What do consumers expect for government subsidies on low-carbon products in China?

Loading next page...
 
/lp/ou_press/what-do-consumers-expect-for-government-subsidies-on-low-carbon-kljAef2jlU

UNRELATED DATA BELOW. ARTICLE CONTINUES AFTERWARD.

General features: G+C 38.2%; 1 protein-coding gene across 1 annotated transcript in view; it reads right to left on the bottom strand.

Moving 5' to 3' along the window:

Publisher
Oxford University Press
Copyright
© The Author(s) 2018. Published by Oxford University Press.
ISSN
1748-1317
eISSN
1748-1325
D.O.I.
10.1093/ijlct/cty005
Publisher site
See Article on Publisher Site

Abstract